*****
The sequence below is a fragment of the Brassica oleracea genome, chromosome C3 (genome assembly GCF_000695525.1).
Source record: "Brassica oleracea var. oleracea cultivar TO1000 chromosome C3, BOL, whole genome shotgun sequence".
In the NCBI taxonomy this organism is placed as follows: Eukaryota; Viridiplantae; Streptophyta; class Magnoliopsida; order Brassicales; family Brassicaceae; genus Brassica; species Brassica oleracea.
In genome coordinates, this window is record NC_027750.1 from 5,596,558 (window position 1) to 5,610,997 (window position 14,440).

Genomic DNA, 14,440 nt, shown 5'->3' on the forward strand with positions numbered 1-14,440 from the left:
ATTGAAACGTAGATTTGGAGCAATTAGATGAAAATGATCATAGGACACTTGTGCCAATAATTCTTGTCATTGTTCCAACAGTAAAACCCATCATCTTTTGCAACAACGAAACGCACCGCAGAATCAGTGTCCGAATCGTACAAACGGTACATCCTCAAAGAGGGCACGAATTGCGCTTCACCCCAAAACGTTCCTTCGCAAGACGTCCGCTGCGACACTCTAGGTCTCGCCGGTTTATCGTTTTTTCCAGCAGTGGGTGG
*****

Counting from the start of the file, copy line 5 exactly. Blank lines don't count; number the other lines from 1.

Genomic DNA, 14,440 nt, shown 5'->3' on the forward strand with positions numbered 1-14,440 from the left: